A stock purchase is literally buying a small ownership in a company. The word stock is also synonymous with the words share and equity.

Take Wal-Mart for example. It is publicly traded, which means it is traded openly on the stock market. That means people can literally buy ownership of Wal-Mart. Therefore, if you bought one share of Wal-Mart and you spent $70 per share, with that one share you would, quite frankly, own .000001% of Wal-Mart! How cool is that? Now, the question begs, why would anyone do that?

WMT
The simple answer is to make money. As an example, let’s say Tammy saves up $700 a year and buys 10 shares of Wal-Mart every year for 20 years. That’s $14,000.00 of total monies saved and deposited. Without getting deep on you. let’s say, bottom of the barrel, you make 2% interest on your $700 annual investment. After 20 years you would have $17,196.48. Not too shabby, huh? That’s what ‘investment’ really means: having your money work for you. Ya know, make money while you sleep, work smarter not harder, all that jazz. It’s not scummy or illegal, weird, or odd. It’s just the way the world turns. Have you ever wondered how Warren Buffet, Donald Trump and others become so wealthy? They invest, they save, and they prepare! They make their money work for them.

Okay, you’ve got the idea of what a stock is now. There are countless companies to choose from. Here’s what I like about IRAs. You can easily set up an IRA online. They are free to start and require about 10 minutes of your time. It’s almost exactly like opening up a bank account. What type of IRA should you open? In my non-licensed, regular down to earth, real life dude opinion, if you are under the age of 36 you should open up a ROTH IRA. That way, the money you deposit is after taxes.
Slow down. What the heck does that mean? A ROTH IRA is set up through a financial institution that allows an individual to save for retirement with tax-free growth. You deposit after tax money and when you withdraw the money after you retire, it is tax free! This is important because you’ll be paying a lot more in taxes when you’re older than what you pay right now. (At least, I hope so). Each year an individual can deposit $5,000 into a ROTH IRA. My 20-year olds reading this, I know that sounds like a lot of money now, but it isn’t. Do everything in your power to save $5,000 a year and put it into a ROTH IRA. Bake sales, car washes, selling furniture you don’t need or use, overtime on Saturdays, I don’t care what you do, just do something! Lock it up!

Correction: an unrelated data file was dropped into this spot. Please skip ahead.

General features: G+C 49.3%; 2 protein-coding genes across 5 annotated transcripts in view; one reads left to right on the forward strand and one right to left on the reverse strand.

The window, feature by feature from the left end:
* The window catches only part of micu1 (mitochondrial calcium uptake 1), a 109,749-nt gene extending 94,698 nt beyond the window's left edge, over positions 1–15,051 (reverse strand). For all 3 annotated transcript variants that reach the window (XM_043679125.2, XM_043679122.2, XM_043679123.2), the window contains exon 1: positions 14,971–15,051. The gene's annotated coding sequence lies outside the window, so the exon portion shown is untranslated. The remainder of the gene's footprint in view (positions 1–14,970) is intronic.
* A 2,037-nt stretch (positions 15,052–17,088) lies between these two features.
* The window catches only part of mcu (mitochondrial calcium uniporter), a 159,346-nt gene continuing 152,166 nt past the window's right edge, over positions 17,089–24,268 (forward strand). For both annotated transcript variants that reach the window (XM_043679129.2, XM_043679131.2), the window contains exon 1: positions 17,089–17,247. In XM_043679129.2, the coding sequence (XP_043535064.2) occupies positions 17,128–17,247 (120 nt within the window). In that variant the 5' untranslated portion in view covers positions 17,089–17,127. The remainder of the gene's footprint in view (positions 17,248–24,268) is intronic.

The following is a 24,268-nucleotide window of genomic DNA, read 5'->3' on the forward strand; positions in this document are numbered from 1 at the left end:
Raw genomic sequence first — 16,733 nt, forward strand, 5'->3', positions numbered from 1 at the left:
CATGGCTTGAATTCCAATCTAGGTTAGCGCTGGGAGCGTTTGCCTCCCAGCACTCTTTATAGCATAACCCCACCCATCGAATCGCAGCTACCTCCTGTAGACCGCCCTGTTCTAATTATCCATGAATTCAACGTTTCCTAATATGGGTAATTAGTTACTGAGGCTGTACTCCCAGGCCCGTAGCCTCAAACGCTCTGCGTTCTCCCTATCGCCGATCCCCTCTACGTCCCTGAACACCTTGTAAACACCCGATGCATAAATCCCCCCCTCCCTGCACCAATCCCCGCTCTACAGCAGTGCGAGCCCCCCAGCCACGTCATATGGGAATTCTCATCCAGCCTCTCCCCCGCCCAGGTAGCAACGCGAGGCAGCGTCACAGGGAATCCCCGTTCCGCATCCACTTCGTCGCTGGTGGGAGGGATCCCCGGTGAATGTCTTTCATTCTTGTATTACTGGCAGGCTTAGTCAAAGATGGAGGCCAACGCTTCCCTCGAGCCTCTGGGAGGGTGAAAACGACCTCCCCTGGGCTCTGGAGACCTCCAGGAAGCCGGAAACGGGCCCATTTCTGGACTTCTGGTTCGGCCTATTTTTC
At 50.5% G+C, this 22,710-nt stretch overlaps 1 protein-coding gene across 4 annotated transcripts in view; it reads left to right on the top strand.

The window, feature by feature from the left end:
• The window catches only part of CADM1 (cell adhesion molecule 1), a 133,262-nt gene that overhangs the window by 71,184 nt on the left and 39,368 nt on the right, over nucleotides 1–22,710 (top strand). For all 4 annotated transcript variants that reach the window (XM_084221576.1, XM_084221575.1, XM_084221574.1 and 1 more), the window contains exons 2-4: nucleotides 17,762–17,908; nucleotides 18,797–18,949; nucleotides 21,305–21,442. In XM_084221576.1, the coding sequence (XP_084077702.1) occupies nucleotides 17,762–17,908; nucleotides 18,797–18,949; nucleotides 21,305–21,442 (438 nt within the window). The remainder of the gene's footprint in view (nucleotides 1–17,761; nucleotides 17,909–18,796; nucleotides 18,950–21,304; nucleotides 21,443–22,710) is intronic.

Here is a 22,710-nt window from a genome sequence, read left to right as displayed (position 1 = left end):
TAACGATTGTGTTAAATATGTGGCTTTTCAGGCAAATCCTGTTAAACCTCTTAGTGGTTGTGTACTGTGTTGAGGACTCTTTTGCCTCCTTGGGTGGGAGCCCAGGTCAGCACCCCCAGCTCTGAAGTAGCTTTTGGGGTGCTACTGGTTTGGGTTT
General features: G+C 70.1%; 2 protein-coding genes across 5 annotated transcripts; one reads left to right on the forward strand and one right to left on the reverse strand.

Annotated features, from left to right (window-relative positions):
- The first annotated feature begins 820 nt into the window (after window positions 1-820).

Because once you do that, you can begin taking part in what I call the “It’s so easy a cave man with Internet access and a computer can do it” plan. Ready? AAPL
Consider simply buying shares of Apple Inc., $5,000 worth a year, every year. Below is a stock chart of AAPL. Why AAPL?

I have 6 solid reasons to choose AAPL

  1. AAPL is everywhere. Look around you. Do you see any AAPL products? You probably do. Either your iPhone, your MAC book, iPad, AAPL TV, or iPod. I can’t vividly recall walking into someone’s house and not seeing at least one AAPL product somewhere, on TV or in movies
  2. They are a great company. Maybe this is slightly an opinion, but I doubt I will have tons of people disagreeing with me
  3. They have cash, a lot of cash. Cash is king. I’m sure you’ve heard the term. To date, AAPL has well over 40 Billion in free cash flow. You don’t have to be a money wizard to know that’s a lot of money
  4. AAPL is one of the most popular stocks on the market and have been for a long time.
  5. In 2014 they had a 1:7 split. What this means is a year or so ago, AAPL was trading around $700. After the split, each share was only $100. This makes
  6. AAPL more affordable AAPL pays dividends. Whoa, what is that word??

A dividend is “a sum of money paid regularly (typically quarterly) by a company to its shareholders out of its profits (or reserves).”
What this means, ladies and gentleman, is when you buy $5,000 worth of shares in AAPL, the actual company, Apple Inc., receives $5,000 of monies to do whatever the company wants to do with it. As a big “thank you for your money”, Apple Inc. will give you a small amount of money back every three or four months. It’s called a dividend. And a good percentage in the stock market is 2-4% annually. Boom. Done. Simple.
Oh – one other cool tidbit of information. In the stock market if you own shares of certain companies you can rent them out! Just like if you own two houses and you only live in one of them, what would you do with the other home? Probably rent it out, right? You can do the same thing in the stock market. It’s called covered calls! More on that later. Upon doing that strategy, that 2-4% annually can look a little more like 10-12% annually. Hey, now we are talking!